Summary of Cancer Data 1988-1996
This report presents a statistical summary of the rates and trends of newly-diagnosed
cancers among Minnesota residents for the years 1988 through 1996, with special emphasis
on the most recent five years (1992-1996). These data come from the Minnesota Cancer
Surveillance System within the Minnesota Department of Health. For completeness, this
report also provides summary information on the rates of cancer deaths (mortality) during
the same time period. Death certificate data come from the Minnesota Center for Health
Statistics. Highlights of this report are described below.
- This report is the first one to contain information on stage at diagnosis, which is a
measure of how advanced the cancer was by the time it was first diagnosed.
- During the five-year period 1992-1996, 99,877 new cancers were
diagnosed in Minnesota residents. On average, 10,561 new cancers were diagnosed in males
and 9,415 new cancers were diagnosed in females each year. During the same period, an
average of 4,446 and 4,155 cancer deaths occurred among males and
females, respectively, each year.
- For males, the average annual rate of new cancers was 464 per 100,000 persons. For
females, the annual rate was 335 per 100,000 persons. Cancer rates were higher in males
than females for all but a few types of cancer. When the same time periods were compared,
overall cancer rates in Minnesota were slightly lower than rates reported by the National
Cancer Institute for other areas of the United States. Caution is required when comparing
cancer rates due to differences in the time period for which data are available,
differences in racial composition in different areas of the United States, and other
factors. Cancer Incidence 1992 - 1996
- There are well over 100 different types of cancer; however, relatively few types of
cancer account for the majority of cancer incidence (Figures S.1
and S.2). Among men, the most common cancer was prostate cancer,
which represented one-third (33.5 percent) of new cancers. The annual number of prostate
cancers (3,536) exceeded the number of lung, colon, and rectum cancers combined (2,600).
Cancers of the prostate, lung, colon and rectum combined accounted for 58.1 percent of all
new cancers in Minnesota males. In women, breast cancer was the most common type of
cancer, accounting for approximately one-third (32.3 percent) of new cancer cases. The
annual number of breast cancers (3,043) exceeded the number of lung, colon, and rectum
cancers combined (2,149). Cancers of the breast, lung, colon and rectum accounted for 55.1
percent of all new cancers in women, while cancers of the uterus and ovary accounted for
another 8.8 percent.
- A very different distribution of cancers occurs among children under 15 years of age. Of
the 803 childhood cancers (including benign tumors of the central nervous system)
diagnosed during 1992-1996, 28 percent were leukemias. Acute lymphocytic leukemia was the
single most common type of childhood cancer, comprising 23 percent of the total. Tumors of
the brain and nervous system were the second most common group, accounting for about 25
percent of the total. Leukemias, tumors of the brain and nervous system, together with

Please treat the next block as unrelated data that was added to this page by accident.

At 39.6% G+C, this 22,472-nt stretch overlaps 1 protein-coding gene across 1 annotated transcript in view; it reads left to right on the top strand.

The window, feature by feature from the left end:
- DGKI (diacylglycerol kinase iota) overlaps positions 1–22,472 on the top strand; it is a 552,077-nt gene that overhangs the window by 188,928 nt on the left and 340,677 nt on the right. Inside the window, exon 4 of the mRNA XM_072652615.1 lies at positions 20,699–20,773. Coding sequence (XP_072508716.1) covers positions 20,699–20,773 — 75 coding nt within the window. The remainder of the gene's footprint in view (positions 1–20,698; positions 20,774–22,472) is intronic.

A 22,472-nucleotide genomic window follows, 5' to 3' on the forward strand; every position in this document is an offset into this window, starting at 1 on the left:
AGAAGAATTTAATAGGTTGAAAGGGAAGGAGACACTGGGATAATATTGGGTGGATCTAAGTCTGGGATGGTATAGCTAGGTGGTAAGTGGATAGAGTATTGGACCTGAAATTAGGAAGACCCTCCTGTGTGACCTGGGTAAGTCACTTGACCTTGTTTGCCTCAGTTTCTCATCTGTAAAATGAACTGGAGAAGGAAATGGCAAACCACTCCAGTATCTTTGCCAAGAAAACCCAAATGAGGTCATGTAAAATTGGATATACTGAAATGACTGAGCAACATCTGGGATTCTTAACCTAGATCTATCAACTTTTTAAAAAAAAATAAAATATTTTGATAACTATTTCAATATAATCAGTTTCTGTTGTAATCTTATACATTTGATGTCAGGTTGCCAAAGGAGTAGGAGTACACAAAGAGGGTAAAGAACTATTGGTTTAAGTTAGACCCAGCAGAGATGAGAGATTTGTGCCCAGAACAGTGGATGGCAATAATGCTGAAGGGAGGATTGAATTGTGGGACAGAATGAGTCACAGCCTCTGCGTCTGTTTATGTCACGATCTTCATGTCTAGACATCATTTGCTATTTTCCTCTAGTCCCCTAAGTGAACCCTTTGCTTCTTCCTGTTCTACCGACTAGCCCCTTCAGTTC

lymphomas and neuroblastomas accounted for 71.2 percent of childhood neoplasms.
Approximately one in 435 children will be diagnosed with a malignancy by the age of
15. Childhood Cancer in Minnesota 1992- 1996
- Cancer rates vary enormously by age. Rates are lowest
in later childhood and adolescence, then continue to rise sharply throughout the
succeeding decades. The median age at diagnosis for all cancers combined was 69 years in
males and 67 in females. The median age at diagnosis
varies by type of cancer, ranging from 31 years for cancer of the bones and joints in
males to 76 years for cancer of the stomach in females.
- Using current cancer rates and life expectancy, the average lifetime risk of developing cancer or dying from cancer
can be estimated. Just as with estimates of life expectancy, these estimates do not apply
to any specific individual. It is estimated that there would be 518 cancers during the
lifetimes of 1,000 Minnesota males born today, and 447 cancers during the lifetimes of
1,000 Minnesota females born today. The risk of dying from cancer is substantially lower
than being diagnosed with a cancer. It is estimated that 245 out of every 1,000 males will
die of cancer, while 215 out of every 1,000 females will die of cancer.
Nine years of MCSS data (1988-1996) are now available for examining time
trends in cancer incidence. The most noticeable change in incidence was observed in
prostate cancer, which increased dramatically between 1988 and 1992, and has been
decreasing since. The introduction and use of the prostatic specific antigen screening
test has been the major influence in the changing rates of detection for prostate cancer.
Colorectal cancer incidence decreased by 2 percent per year over the nine-year period,
resulting in a 16.5 percent total decrease. Cancers strongly related to smoking have
declined in males but increased in females. Although breast cancer incidence has been
fairly stable, the death rate for breast cancer in Minnesota women began to fall in 1992,
resulting in an average decline of 2 percent per year. Incidence increased for non-Hodgkin's lymphoma in both sexes, and incidence of
skin melanomas increased in males. Overall cancer mortality fell in males approximately
0.6 percent per year .
- Detailed summaries of the descriptive
epidemiology and risk factors for 25 types of cancer are
availiable at the University of Minnesota's
Cancer Center's Web Site.
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Relative Frequencies of New Cancers Diagnosed Among Minnesota Males 1992-1996
Relative Frequencies of New Cancers Diagnosed Among Minnesota Females 1992-1996